Right side of the wood panel inside room
InnerWoodRubberOutline1.dxf (2.2 KB)
Left rubber outline. This is for both inner and outer wood panels.
InnerWoodRubberOutline2.dxf (2.2 KB)
Middle rubber outline. This is for both inner and outer wood panels.
InnerWoodRubberOutline3.dxf (2.2 KB)
Right rubber outline. This is for both inner and outer wood panels.
lowerSideHolder.dxf (2.2 KB)
These are the rectangles which make up the lower side holder. There are Three on each side for a total of Six. Two on each side are cut out of 1/4" material. One on each side is cut out of 1/8" material.
OuterWoodPanel1.dxf (2.3 KB)
Left side of Outer Wood Panel (from the perspective of someone standing in the room and looking at the wood panel fully installed)
OuterWoodPanel2.dxf (2.8 KB)
Right side of Outer Wood Panel (from the perspective of someone standing in the room and looking at the wood panel fully installed)
squareAttachBottom.dxf (7.2 KB)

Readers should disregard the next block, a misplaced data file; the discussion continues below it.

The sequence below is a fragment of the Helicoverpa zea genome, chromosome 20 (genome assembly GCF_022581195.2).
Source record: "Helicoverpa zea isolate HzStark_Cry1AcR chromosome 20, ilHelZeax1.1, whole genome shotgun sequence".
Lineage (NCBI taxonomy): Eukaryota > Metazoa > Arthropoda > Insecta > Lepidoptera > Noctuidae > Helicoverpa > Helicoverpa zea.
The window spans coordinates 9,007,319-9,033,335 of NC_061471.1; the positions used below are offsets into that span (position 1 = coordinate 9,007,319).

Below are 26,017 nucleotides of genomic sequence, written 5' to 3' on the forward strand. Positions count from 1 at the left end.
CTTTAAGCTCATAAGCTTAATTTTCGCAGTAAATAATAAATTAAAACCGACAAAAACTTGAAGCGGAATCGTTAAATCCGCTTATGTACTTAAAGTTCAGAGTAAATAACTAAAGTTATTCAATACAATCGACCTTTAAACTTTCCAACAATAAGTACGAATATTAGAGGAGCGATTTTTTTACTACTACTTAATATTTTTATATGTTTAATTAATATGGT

This is the lower half of the square attachment. It holds the magnets.
squareAttachmentFilter.dxf (2.5 KB)
This is cut out of an activated carbon filter material and fits between the two square attachment pieces
squareAttachTop.dxf (2.6 KB)
This is the top half of the square attachment piece. The duct to wall connector is screwed into this piece.
squareHolderBaseRubber.dxf (2.2 KB)
The rubber at the base of the square holder.
topSideHolder.dxf (2.2 KB)
The naming may be confusing, but this is the top part of the wooden clip on each side of the square holder. This holds the square attachment in.
bottomHolder1.dxf (2.3 KB)
This is the left bottom holder for the square attachment piece. There are two bottom holders cut out on each side.
bottomHolder2.dxf (2.3 KB)
This is the right bottom holder for the square attachment piece. There are two bottom holders cut out on each side.
draftStopper.dxf (3.3 KB)
This is the draft stopper that slides down and blocks a backdraft.
draftStopperHandle1.dxf (2.9 KB)
This is the thinner, longer portion of the handle on the draft stopper. This should be cut 3 times out of .25" wood and then stacked.
draftStopperHandle2.dxf (3.5 KB)
This is the shorter, fatter portion of the handle on the draft stopper. This should be cut 2 times out of .25" wood and then stacked.
draftStopperRail.dxf (8.3 KB)
This provides the pathway for the draft stopper to slide up and down.
draftStopperRailFilter.dxf (2.2 KB)
This is the filter cut out that goes on each side of the draft stopper rail.